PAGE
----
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Afp

Tensions spike as Turkish convoy enters northwest Syria

By AFP
media A convoy of Turkish military vehicles passes through the town of Saraqeb in Idlib province on August 19, 2019 AFP

A Turkish military convoy crossed into jihadist-run northwest Syria Monday, sending tensions soaring between Damascus and rebel-backer Ankara which said its forces were targeted with an air strike.

The Syrian government reacted angrily after the convoy entered Idlib province and headed towards a key town where regime forces are waging fierce battles with jihadists and rebels.

After eight years of civil war, the jihadist-run Idlib region on the border with Turkey is the last major stronghold of opposition to President Bashar al-Assad's regime.

The region of some three million people was supposed to be protected by a Turkish-Russian buffer zone deal signed last year, but instead regime and Russian forces have upped their deadly bombardment of the bastion since late April.

Following days of inching forward on the ground, Russian-backed regime forces on Sunday took control of the edges of the town of Khan Sheikhun in the south of the stronghold.

On Monday, an AFP correspondent saw a military convoy of around 50 armoured vehicles including personnel carriers and at least five tanks travelling southwards through the Idlib province.

The Syrian Observatory for Human Rights, a Britain-based monitor, reported Syrian and Russian air strikes aimed at hindering the convoy's advance through Idlib province.

Turkey's defence ministry "strongly" condemned the attack, which it said had killed three civilians and wounded 12.

"Despite repeated warnings we made to the authorities of the Russian Federation, the military operations by the regime forces continue in Idlib region in violation of the existing memorandums and agreements with the Russian Federation," it said in a statement.

The Damascus regime meanwhile denounced the convoy's crossing over from Turkey.

"Turkish vehicles loaded with munitions... are heading towards Khan Sheikhun to help the terrorists," a foreign ministry source said, using the regime's blanket term for Turkish-backed rebels and jihadists.

This confirmed "the support provided by the Turkish regime to terrorist groups," state news agency SANA reported the source as saying.

- Rebel killed -

The AFP correspondent saw them in the town of Maaret al-Noman, which lies 15 kilometres north of Khan Sheikhun.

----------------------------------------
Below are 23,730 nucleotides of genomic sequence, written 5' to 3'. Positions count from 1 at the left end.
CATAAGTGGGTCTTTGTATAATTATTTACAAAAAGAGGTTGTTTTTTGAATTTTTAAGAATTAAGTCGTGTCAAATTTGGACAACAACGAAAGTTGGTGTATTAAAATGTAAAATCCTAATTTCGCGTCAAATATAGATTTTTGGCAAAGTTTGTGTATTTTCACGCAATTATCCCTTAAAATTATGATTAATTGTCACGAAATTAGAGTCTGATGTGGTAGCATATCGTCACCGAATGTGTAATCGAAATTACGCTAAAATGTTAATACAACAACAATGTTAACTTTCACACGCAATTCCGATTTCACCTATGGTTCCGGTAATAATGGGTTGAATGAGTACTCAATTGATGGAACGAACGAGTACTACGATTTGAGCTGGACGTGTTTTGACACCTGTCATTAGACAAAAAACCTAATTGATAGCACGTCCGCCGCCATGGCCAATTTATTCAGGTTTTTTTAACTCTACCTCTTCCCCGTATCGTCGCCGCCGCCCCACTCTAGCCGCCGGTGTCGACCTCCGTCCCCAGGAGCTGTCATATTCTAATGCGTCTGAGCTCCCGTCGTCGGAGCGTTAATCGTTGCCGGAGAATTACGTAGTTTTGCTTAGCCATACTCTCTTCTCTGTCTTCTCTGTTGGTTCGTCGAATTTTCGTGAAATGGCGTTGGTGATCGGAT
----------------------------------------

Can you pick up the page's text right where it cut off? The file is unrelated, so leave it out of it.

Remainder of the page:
A Russian air strike hit the rebel vehicle leading the convoy just outside Maaret al-Noman, killing a Turkish-backed fighter from the Faylaq al-Sham group, the Britain-based Observatory said.

The AFP correspondent saw the convoy pause briefly outside the town.

After the convoy made it inside the town, Russian and Syrian warplanes targeted its outskirts in an apparent "attempt to prevent the convoy from advancing", Observatory chief Rami Abdel Rahman said.

On Sunday, pro-regime forces backed by Russian air strikes took control of Khan Sheikhun's northwestern outskirts.

Fighting continues to east and west of the town, the Observatory says.

Any seizure of Khan Sheikhun and territory further east would encircle a patch of countryside to its south, including the town of Morek that is home to a key Turkish observation post.

It would also see the regime secure a position on a key highway connecting government-held Damascus with the northern city of Aleppo, which the regime retook from rebels in December 2016.

Naji Mustafa, a spokesman for the National Liberation Front rebel grouping, told AFP: "The Turkish reinforcements were headed to... Morek."

- 'Protect Khan Sheikhun'? -

The Idlib region was supposed to be protected from a massive regime offensive by a buffer zone deal signed between Russia and Turkey in September last year.

Some Turkish troops were deployed to patrol the planned buffer zone, but it was never fully implemented as jihadists refused to withdraw from the future demilitarised cordon.

Analyst Nawar Oliver said the latest developments in Khan Sheikhun were likely linked to a "disagreement" between both signatories.

He said Turkey sending troops was likely due to "it not being ready for the security of its troops to be threatened, or for their destiny to become at the mercy of the regime and Russia".

It could also be a "Turkish decision to protect Khan Sheikhun", said the expert at the Turkey-based Omran Centre for Strategic Studies.

Since late April, the regime and Russia have upped their bombardment of the Idlib region, killing more than 860 civilians.

More than 400,000 people have fled their homes and dozens of health centres have been targeted, the United Nations said.

Jihadist group Hayat Tahrir al-Sham, led by Syria's former Al-Qaeda affiliate, controls most of Idlib province as well as parts of the neighbouring provinces of Hama, Aleppo and Latakia.

Syria's war has killed more than 370,000 people and displaced millions since it started with the brutal repression of anti-regime protests in 2011.

 
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